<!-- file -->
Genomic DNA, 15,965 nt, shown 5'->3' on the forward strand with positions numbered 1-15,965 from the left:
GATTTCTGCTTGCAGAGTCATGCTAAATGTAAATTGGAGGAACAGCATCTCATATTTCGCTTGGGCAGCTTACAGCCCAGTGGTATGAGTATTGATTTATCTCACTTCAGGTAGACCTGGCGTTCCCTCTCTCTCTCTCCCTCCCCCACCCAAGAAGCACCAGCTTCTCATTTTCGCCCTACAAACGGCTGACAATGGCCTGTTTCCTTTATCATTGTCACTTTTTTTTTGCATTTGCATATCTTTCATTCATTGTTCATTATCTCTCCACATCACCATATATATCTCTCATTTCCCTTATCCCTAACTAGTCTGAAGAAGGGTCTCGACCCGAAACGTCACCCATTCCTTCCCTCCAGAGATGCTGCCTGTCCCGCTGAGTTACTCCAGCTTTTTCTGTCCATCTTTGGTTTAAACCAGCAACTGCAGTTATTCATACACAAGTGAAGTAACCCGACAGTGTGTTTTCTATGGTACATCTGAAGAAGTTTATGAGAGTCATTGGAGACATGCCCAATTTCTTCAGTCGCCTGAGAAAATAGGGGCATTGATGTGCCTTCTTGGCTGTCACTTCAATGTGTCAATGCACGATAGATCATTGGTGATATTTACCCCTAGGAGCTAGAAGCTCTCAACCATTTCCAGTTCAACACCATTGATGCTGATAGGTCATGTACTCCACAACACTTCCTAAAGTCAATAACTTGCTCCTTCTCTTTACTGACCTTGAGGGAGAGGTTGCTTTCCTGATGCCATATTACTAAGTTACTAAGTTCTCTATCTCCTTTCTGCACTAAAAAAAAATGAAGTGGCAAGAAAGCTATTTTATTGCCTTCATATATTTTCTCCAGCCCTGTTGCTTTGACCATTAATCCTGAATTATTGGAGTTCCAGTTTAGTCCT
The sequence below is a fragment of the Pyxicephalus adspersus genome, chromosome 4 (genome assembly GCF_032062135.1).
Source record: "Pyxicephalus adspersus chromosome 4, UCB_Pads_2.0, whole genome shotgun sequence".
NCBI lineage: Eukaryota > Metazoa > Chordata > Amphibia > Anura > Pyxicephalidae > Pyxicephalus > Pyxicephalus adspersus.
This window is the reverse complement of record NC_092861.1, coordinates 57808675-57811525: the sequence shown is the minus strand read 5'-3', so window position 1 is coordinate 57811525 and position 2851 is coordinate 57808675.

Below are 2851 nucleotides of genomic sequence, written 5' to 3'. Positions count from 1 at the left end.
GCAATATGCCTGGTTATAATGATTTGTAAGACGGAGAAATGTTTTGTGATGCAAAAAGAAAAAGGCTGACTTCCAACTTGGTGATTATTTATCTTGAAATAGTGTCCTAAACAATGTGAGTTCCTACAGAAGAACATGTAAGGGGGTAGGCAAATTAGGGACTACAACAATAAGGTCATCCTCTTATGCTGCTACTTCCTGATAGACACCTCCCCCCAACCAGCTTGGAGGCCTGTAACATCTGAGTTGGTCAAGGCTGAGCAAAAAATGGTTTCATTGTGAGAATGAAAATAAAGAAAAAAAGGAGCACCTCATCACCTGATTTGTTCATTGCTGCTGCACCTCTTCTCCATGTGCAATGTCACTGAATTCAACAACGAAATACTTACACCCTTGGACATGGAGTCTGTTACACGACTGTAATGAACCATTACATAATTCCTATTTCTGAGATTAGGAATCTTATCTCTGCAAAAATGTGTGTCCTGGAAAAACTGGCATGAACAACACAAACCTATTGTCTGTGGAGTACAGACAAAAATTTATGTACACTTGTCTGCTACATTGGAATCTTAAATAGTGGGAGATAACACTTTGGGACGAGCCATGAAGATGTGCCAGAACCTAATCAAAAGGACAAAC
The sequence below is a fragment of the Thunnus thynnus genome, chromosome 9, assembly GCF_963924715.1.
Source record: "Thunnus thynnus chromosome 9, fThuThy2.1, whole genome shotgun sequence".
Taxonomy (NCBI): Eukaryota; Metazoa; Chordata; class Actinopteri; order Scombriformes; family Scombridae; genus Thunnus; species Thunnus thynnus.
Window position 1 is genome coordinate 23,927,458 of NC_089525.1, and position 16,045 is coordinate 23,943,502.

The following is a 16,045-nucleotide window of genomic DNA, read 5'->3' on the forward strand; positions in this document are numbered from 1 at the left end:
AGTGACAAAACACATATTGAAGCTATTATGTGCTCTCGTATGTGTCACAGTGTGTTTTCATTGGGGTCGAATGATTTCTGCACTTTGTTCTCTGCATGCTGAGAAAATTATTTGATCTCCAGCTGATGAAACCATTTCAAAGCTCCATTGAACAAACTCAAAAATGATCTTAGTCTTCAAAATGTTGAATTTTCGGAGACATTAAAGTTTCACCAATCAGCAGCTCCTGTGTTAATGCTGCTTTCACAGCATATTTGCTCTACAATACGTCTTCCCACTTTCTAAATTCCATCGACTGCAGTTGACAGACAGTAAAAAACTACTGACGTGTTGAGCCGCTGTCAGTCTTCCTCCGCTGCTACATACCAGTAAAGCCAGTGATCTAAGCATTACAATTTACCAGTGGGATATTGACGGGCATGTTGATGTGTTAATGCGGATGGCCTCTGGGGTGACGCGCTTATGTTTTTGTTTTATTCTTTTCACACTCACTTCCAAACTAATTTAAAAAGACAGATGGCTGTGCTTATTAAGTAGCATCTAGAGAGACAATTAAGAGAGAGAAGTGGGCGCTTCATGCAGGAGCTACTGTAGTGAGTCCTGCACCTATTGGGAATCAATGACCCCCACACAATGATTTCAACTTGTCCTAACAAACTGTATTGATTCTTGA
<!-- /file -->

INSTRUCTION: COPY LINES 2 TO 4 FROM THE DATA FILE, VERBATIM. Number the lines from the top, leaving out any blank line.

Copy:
GATTTCTGCTTGCAGAGTCATGCTAAATGTAAATTGGAGGAACAGCATCTCATATTTCGCTTGGGCAGCTTACAGCCCAGTGGTATGAGTATTGATTTATCTCACTTCAGGTAGACCTGGCGTTCCCTCTCTCTCTCTCCCTCCCCCACCCAAGAAGCACCAGCTTCTCATTTTCGCCCTACAAACGGCTGACAATGGCCTGTTTCCTTTATCATTGTCACTTTTTTTTTGCATTTGCATATCTTTCATTCATTGTTCATTATCTCTCCACATCACCATATATATCTCTCATTTCCCTTATCCCTAACTAGTCTGAAGAAGGGTCTCGACCCGAAACGTCACCCATTCCTTCCCTCCAGAGATGCTGCCTGTCCCGCTGAGTTACTCCAGCTTTTTCTGTCCATCTTTGGTTTAAACCAGCAACTGCAGTTATTCATACACAAGTGAAGTAACCCGACAGTGTGTTTTCTATGGTACATCTGAAGAAGTTTATGAGAGTCATTGGAGACATGCCCAATTTCTTCAGTCGCCTGAGAAAATAGGGGCATTGATGTGCCTTCTTGGCTGTCACTTCAATGTGTCAATGCACGATAGATCATTGGTGATATTTACCCCTAGGAGCTAGAAGCTCTCAACCATTTCCAGTTCAACACCATTGATGCTGATAGGTCATGTACTCCACAACACTTCCTAAAGTCAATAACTTGCTCCTTCTCTTTACTGACCTTGAGGGAGAGGTTGCTTTCCTGATGCCATATTACTAAGTTACTAAGTTCTCTATCTCCTTTCTGCACTAAAAAAAAATGAAGTGGCAAGAAAGCTATTTTATTGCCTTCATATATTTTCTCCAGCCCTGTTGCTTTGACCATTAATCCTGAATTATTGGAGTTCCAGTTTAGTCCT
The sequence below is a fragment of the Pyxicephalus adspersus genome, chromosome 4 (genome assembly GCF_032062135.1).
Source record: "Pyxicephalus adspersus chromosome 4, UCB_Pads_2.0, whole genome shotgun sequence".